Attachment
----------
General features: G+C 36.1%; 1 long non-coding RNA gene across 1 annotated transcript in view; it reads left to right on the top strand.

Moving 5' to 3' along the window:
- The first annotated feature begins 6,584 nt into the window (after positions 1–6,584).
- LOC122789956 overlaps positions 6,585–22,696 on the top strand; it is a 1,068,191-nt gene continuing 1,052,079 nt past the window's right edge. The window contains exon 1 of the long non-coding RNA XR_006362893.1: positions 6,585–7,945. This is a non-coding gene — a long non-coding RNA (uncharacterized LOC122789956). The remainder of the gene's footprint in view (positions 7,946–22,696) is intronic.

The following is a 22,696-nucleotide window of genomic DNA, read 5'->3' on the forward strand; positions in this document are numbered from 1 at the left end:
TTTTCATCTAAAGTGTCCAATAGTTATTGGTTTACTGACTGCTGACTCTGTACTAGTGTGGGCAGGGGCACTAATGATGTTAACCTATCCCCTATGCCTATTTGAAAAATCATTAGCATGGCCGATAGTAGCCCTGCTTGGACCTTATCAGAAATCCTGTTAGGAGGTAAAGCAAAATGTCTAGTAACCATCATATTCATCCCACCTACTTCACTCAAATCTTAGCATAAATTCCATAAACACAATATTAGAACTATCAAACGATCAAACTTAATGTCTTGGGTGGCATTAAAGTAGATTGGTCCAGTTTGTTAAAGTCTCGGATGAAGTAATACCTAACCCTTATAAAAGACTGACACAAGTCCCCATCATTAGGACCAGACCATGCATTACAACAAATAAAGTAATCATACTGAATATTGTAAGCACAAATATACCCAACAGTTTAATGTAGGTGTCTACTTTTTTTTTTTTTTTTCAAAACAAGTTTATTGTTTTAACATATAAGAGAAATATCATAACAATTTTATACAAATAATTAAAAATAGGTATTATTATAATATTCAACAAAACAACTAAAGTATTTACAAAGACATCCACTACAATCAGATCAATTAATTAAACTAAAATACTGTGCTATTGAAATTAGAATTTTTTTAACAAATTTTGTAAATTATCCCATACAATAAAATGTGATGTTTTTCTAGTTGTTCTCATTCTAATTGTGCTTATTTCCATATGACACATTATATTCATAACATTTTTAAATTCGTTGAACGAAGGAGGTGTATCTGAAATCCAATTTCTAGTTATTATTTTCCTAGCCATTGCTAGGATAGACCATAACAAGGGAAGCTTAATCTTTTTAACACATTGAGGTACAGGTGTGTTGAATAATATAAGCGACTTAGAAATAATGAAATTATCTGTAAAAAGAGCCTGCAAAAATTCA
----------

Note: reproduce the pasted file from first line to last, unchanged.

General features: G+C 36.1%; 1 long non-coding RNA gene across 1 annotated transcript in view; it reads left to right on the top strand.

Moving 5' to 3' along the window:
- The first annotated feature begins 6,584 nt into the window (after positions 1–6,584).
- LOC122789956 overlaps positions 6,585–22,696 on the top strand; it is a 1,068,191-nt gene continuing 1,052,079 nt past the window's right edge. The window contains exon 1 of the long non-coding RNA XR_006362893.1: positions 6,585–7,945. This is a non-coding gene — a long non-coding RNA (uncharacterized LOC122789956). The remainder of the gene's footprint in view (positions 7,946–22,696) is intronic.

The following is a 22,696-nucleotide window of genomic DNA, read 5'->3' on the forward strand; positions in this document are numbered from 1 at the left end:
TTTTCATCTAAAGTGTCCAATAGTTATTGGTTTACTGACTGCTGACTCTGTACTAGTGTGGGCAGGGGCACTAATGATGTTAACCTATCCCCTATGCCTATTTGAAAAATCATTAGCATGGCCGATAGTAGCCCTGCTTGGACCTTATCAGAAATCCTGTTAGGAGGTAAAGCAAAATGTCTAGTAACCATCATATTCATCCCACCTACTTCACTCAAATCTTAGCATAAATTCCATAAACACAATATTAGAACTATCAAACGATCAAACTTAATGTCTTGGGTGGCATTAAAGTAGATTGGTCCAGTTTGTTAAAGTCTCGGATGAAGTAATACCTAACCCTTATAAAAGACTGACACAAGTCCCCATCATTAGGACCAGACCATGCATTACAACAAATAAAGTAATCATACTGAATATTGTAAGCACAAATATACCCAACAGTTTAATGTAGGTGTCTACTTTTTTTTTTTTTTTTCAAAACAAGTTTATTGTTTTAACATATAAGAGAAATATCATAACAATTTTATACAAATAATTAAAAATAGGTATTATTATAATATTCAACAAAACAACTAAAGTATTTACAAAGACATCCACTACAATCAGATCAATTAATTAAACTAAAATACTGTGCTATTGAAATTAGAATTTTTTTAACAAATTTTGTAAATTATCCCATACAATAAAATGTGATGTTTTTCTAGTTGTTCTCATTCTAATTGTGCTTATTTCCATATGACACATTATATTCATAACATTTTTAAATTCGTTGAACGAAGGAGGTGTATCTGAAATCCAATTTCTAGTTATTATTTTCCTAGCCATTGCTAGGATAGACCATAACAAGGGAAGCTTAATCTTTTTAACACATTGAGGTACAGGTGTGTTGAATAATATAAGCGACTTAGAAATAATGAAATTATCTGTAAAAAGAGCCTGCAAAAATTCA